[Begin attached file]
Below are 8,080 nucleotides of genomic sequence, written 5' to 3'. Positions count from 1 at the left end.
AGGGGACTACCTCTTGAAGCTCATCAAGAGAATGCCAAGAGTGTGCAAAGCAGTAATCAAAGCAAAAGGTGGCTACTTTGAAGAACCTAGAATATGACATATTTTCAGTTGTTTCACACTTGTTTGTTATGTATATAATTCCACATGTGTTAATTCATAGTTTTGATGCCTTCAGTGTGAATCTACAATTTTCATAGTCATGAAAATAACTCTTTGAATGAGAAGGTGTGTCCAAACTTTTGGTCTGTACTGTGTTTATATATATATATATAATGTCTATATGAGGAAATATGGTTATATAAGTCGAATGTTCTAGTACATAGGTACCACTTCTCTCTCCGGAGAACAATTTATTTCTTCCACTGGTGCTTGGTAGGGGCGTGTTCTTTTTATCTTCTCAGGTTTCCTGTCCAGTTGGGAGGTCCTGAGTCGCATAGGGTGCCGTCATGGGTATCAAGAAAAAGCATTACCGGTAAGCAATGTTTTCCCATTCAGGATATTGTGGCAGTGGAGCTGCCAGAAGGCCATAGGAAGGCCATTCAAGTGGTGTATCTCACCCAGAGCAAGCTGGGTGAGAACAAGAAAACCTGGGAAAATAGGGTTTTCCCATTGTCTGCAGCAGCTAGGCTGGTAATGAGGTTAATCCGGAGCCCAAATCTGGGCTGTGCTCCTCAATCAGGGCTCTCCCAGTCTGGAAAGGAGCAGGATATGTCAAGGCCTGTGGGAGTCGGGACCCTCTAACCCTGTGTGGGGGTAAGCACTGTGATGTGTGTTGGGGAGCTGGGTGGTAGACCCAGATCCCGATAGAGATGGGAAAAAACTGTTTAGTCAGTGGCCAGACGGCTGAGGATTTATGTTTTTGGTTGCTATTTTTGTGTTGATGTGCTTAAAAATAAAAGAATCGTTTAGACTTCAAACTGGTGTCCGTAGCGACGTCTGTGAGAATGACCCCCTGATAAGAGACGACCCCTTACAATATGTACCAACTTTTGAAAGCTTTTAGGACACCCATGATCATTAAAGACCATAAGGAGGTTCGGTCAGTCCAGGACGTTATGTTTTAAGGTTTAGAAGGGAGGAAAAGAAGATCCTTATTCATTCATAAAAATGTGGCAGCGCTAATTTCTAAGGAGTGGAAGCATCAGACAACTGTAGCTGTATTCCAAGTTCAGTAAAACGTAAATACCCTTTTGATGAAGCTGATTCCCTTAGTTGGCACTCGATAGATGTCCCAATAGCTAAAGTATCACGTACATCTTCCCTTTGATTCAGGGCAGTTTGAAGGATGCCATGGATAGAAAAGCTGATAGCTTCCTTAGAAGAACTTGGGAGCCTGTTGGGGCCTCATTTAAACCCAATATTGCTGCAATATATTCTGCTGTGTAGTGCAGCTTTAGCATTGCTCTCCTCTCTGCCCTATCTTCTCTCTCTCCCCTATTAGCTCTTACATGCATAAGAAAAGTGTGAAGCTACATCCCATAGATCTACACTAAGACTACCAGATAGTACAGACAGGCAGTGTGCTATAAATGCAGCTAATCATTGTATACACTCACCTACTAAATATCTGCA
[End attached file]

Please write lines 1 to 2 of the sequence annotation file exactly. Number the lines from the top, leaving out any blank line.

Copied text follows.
Below are 8,080 nucleotides of genomic sequence, written 5' to 3'. Positions count from 1 at the left end.
AGGGGACTACCTCTTGAAGCTCATCAAGAGAATGCCAAGAGTGTGCAAAGCAGTAATCAAAGCAAAAGGTGGCTACTTTGAAGAACCTAGAATATGACATATTTTCAGTTGTTTCACACTTGTTTGTTATGTATATAATTCCACATGTGTTAATTCATAGTTTTGATGCCTTCAGTGTGAATCTACAATTTTCATAGTCATGAAAATAACTCTTTGAATGAGAAGGTGTGTCCAAACTTTTGGTCTGTACTGTGTTTATATATATATATATAATGTCTATATGAGGAAATATGGTTATATAAGTCGAATGTTCTAGTACATAGGTACCACTTCTCTCTCCGGAGAACAATTTATTTCTTCCACTGGTGCTTGGTAGGGGCGTGTTCTTTTTATCTTCTCAGGTTTCCTGTCCAGTTGGGAGGTCCTGAGTCGCATAGGGTGCCGTCATGGGTATCAAGAAAAAGCATTACCGGTAAGCAATGTTTTCCCATTCAGGATATTGTGGCAGTGGAGCTGCCAGAAGGCCATAGGAAGGCCATTCAAGTGGTGTATCTCACCCAGAGCAAGCTGGGTGAGAACAAGAAAACCTGGGAAAATAGGGTTTTCCCATTGTCTGCAGCAGCTAGGCTGGTAATGAGGTTAATCCGGAGCCCAAATCTGGGCTGTGCTCCTCAATCAGGGCTCTCCCAGTCTGGAAAGGAGCAGGATATGTCAAGGCCTGTGGGAGTCGGGACCCTCTAACCCTGTGTGGGGGTAAGCACTGTGATGTGTGTTGGGGAGCTGGGTGGTAGACCCAGATCCCGATAGAGATGGGAAAAAACTGTTTAGTCAGTGGCCAGACGGCTGAGGATTTATGTTTTTGGTTGCTATTTTTGTGTTGATGTGCTTAAAAATAAAAGAATCGTTTAGACTTCAAACTGGTGTCCGTAGCGACGTCTGTGAGAATGACCCCCTGATAAGAGACGACCCCTTACAATATGTACCAACTTTTGAAAGCTTTTAGGACACCCATGATCATTAAAGACCATAAGGAGGTTCGGTCAGTCCAGGACGTTATGTTTTAAGGTTTAGAAGGGAGGAAAAGAAGATCCTTATTCATTCATAAAAATGTGGCAGCGCTAATTTCTAAGGAGTGGAAGCATCAGACAACTGTAGCTGTATTCCAAGTTCAGTAAAACGTAAATACCCTTTTGATGAAGCTGATTCCCTTAGTTGGCACTCGATAGATGTCCCAATAGCTAAAGTATCACGTACATCTTCCCTTTGATTCAGGGCAGTTTGAAGGATGCCATGGATAGAAAAGCTGATAGCTTCCTTAGAAGAACTTGGGAGCCTGTTGGGGCCTCATTTAAACCCAATATTGCTGCAATATATTCTGCTGTGTAGTGCAGCTTTAGCATTGCTCTCCTCTCTGCCCTATCTTCTCTCTCTCCCCTATTAGCTCTTACATGCATAAGAAAAGTGTGAAGCTACATCCCATAGATCTACACTAAGACTACCAGATAGTACAGACAGGCAGTGTGCTATAAATGCAGCTAATCATTGTATACACTCACCTACTAAATATCTGCA